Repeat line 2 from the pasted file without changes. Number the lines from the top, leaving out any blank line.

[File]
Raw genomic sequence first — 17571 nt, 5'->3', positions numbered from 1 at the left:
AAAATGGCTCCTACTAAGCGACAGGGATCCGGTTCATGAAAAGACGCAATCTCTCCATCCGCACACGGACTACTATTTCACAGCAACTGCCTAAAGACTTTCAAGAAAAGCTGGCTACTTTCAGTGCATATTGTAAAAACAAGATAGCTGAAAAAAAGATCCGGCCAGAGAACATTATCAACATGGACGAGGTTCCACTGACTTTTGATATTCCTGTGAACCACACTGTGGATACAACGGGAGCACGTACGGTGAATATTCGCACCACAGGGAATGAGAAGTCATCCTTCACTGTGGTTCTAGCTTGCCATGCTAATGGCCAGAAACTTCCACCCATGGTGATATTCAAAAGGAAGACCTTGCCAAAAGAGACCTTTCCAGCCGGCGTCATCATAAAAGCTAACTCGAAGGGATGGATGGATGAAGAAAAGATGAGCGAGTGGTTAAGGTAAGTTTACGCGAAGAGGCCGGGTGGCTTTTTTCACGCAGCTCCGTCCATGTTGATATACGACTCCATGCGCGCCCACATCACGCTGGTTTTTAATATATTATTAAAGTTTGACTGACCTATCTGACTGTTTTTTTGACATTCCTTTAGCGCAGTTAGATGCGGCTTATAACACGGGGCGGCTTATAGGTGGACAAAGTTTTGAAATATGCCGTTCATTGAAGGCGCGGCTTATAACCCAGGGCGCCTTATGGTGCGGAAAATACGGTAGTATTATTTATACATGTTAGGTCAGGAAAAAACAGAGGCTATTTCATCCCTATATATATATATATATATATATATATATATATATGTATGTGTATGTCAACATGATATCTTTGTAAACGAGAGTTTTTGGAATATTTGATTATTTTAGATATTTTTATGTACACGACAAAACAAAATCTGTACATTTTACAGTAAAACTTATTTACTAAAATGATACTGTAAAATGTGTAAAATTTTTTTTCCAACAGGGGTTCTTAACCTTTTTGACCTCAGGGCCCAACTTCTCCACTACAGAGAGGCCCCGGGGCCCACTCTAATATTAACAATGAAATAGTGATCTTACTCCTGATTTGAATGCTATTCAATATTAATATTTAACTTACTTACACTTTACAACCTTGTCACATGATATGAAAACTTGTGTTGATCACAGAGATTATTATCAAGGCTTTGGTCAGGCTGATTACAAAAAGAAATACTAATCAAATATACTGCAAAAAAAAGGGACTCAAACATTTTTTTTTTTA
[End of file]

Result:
AAAATGGCTCCTACTAAGCGACAGGGATCCGGTTCATGAAAAGACGCAATCTCTCCATCCGCACACGGACTACTATTTCACAGCAACTGCCTAAAGACTTTCAAGAAAAGCTGGCTACTTTCAGTGCATATTGTAAAAACAAGATAGCTGAAAAAAAGATCCGGCCAGAGAACATTATCAACATGGACGAGGTTCCACTGACTTTTGATATTCCTGTGAACCACACTGTGGATACAACGGGAGCACGTACGGTGAATATTCGCACCACAGGGAATGAGAAGTCATCCTTCACTGTGGTTCTAGCTTGCCATGCTAATGGCCAGAAACTTCCACCCATGGTGATATTCAAAAGGAAGACCTTGCCAAAAGAGACCTTTCCAGCCGGCGTCATCATAAAAGCTAACTCGAAGGGATGGATGGATGAAGAAAAGATGAGCGAGTGGTTAAGGTAAGTTTACGCGAAGAGGCCGGGTGGCTTTTTTCACGCAGCTCCGTCCATGTTGATATACGACTCCATGCGCGCCCACATCACGCTGGTTTTTAATATATTATTAAAGTTTGACTGACCTATCTGACTGTTTTTTTGACATTCCTTTAGCGCAGTTAGATGCGGCTTATAACACGGGGCGGCTTATAGGTGGACAAAGTTTTGAAATATGCCGTTCATTGAAGGCGCGGCTTATAACCCAGGGCGCCTTATGGTGCGGAAAATACGGTAGTATTATTTATACATGTTAGGTCAGGAAAAAACAGAGGCTATTTCATCCCTATATATATATATATATATATATATATATATATATGTATGTGTATGTCAACATGATATCTTTGTAAACGAGAGTTTTTGGAATATTTGATTATTTTAGATATTTTTATGTACACGACAAAACAAAATCTGTACATTTTACAGTAAAACTTATTTACTAAAATGATACTGTAAAATGTGTAAAATTTTTTTTCCAACAGGGGTTCTTAACCTTTTTGACCTCAGGGCCCAACTTCTCCACTACAGAGAGGCCCCGGGGCCCACTCTAATATTAACAATGAAATAGTGATCTTACTCCTGATTTGAATGCTATTCAATATTAATATTTAACTTACTTACACTTTACAACCTTGTCACATGATATGAAAACTTGTGTTGATCACAGAGATTATTATCAAGGCTTTGGTCAGGCTGATTACAAAAAGAAATACTAATCAAATATACTGCAAAAAAAAGGGACTCAAACATTTTTTTTTTTA